Eco-friendly and cost-effective alternative to the diesel or mains electricity-powered pumps
In the photo (above), a smallholder farmer from Bhagwela, Rahim Yar Khan, in Punjab province, inspects her solar tube well, a type of water pumping system that utilizes solar energy to bring up water from underground sources, such as wells or boreholes. It is an eco-friendly and cost-effective alternative to the diesel or mains electricity-powered pumps commonly used in agricultural irrigation.
With the solar-powered tube well irrigating her farmland, the farmer has cut costs and improved her crop yields. She is one of the nearly 500 women and men engaged in farming and running small enterprises in the provinces of Punjab and Sindh who UNIDO has helped apply renewable energy solutions for productive uses. The National Rural Support Programme (NRSP), a leading microfinance and development organization in Pakistan, provides loans for the procurement and installation of renewable energy solutions, and UNIDO covers the interest payments so that the loans are interest-free.
Another farmer, Kaneez Fatima, from the Sargodha district in Punjab, expressed her thanks. "I own a small piece of land, and access to water and electricity is always a problem. I received UNIDO's assistance through the NRSP - an interest-free loan to purchase a 2KW solar panel to run a tube well to irrigate my land. The installation process was extremely smooth, according to the land irrigation needs and water level."
The electricity costs for beneficiaries have drastically dipped. A post-installation impact survey conducted by the NRSP found that 80% of respondents reported savings of of up to 15,000 Pakistani rupees (around €50) a month, with the other 20% saving even more.
Small farmers and entrepreneurs have been suffering from fuel price hikes in recent times. Agriculture and small and medium-sized enterprises (SMEs) are the mainstays of Pakistan's economy, providing jobs for around two-thirds of the population.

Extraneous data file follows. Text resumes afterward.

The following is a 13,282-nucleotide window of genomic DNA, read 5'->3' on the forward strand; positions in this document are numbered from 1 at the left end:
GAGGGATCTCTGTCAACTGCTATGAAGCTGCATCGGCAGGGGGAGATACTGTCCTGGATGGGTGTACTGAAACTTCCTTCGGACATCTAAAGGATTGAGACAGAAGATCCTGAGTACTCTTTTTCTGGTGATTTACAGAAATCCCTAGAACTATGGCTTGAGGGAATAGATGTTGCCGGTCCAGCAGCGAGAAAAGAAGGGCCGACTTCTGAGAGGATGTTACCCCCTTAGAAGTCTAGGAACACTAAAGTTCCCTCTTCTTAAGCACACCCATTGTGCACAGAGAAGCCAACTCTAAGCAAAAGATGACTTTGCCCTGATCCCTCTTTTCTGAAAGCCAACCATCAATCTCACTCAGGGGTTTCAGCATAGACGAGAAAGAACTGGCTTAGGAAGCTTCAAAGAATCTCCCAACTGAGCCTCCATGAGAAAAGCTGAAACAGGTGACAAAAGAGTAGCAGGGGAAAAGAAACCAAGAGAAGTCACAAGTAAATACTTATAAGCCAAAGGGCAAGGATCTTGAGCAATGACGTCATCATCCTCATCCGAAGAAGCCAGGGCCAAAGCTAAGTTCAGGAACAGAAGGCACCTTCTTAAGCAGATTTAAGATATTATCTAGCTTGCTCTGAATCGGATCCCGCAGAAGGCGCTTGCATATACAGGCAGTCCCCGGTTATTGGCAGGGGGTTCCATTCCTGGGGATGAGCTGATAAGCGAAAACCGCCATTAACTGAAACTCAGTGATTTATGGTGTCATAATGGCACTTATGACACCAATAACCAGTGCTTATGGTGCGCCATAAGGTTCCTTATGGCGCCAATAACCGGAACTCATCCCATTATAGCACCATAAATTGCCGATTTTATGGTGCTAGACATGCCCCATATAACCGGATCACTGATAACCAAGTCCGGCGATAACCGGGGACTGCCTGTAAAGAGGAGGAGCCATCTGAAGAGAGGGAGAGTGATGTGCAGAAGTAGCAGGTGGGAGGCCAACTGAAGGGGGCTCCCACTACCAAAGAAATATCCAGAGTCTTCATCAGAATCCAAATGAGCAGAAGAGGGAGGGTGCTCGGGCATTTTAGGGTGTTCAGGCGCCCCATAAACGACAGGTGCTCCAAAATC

Rashid Bajwa, CEO of the NRSP, laments the impact of the enegy crisis on the economy. "The majority of our population generates income that is barely enough to meet their needs and the situation is getting worse," says Bajwa. "We need to adapt and improvise, and alternative or green energy just might be the solution that will enable our SME sector to sustain and grow."
The farms and businesses supported by UNIDO have not only reduced costs by switching from diesel, they are also helping save the climate. With a capacity to produce 1,825 MWh of clean energy a year, the project beneficiaries will be able to avoid more than 800 metric tons of CO2 emissions annually.
Shah Jahan Mirza, Managing Director of the government agency, the Private Power and Infrastructure Board, commended UNIDO for introducing renewable energy technogology to smallholder farmers and small enterprises in Punjab and Sindh provinces. "These rural communities generally don't have funding to finance these systems. There are also doubts and misconceptions about these technologies, i.e. they are not reliable and very costly, or may not help. Providing interest-free loans is a breakthrough. UNIDO has taken a lead in this which will go a long way, as the people have now started using this technology. "
The UNIDO initiative is part of a bigger project, Sustainable Energy Initiative for Industries in Pakistan, funded by the Global Environment Facility (GEF). Collaborating with public and private partners, UNIDO has facilitated investments in energy efficiency and renewable energy in 50 industrial units. In addition, UNIDO has placed significant emphasis on capacity building, and has trained more than 625 professionals, including 30 women, in energy management systems and energy optimization.
The project has yielded significant results, implementing more than 12MW of renewable energy projects in the industrial sector, and thereby reducing over 17,000 metric tons of CO2 emissions.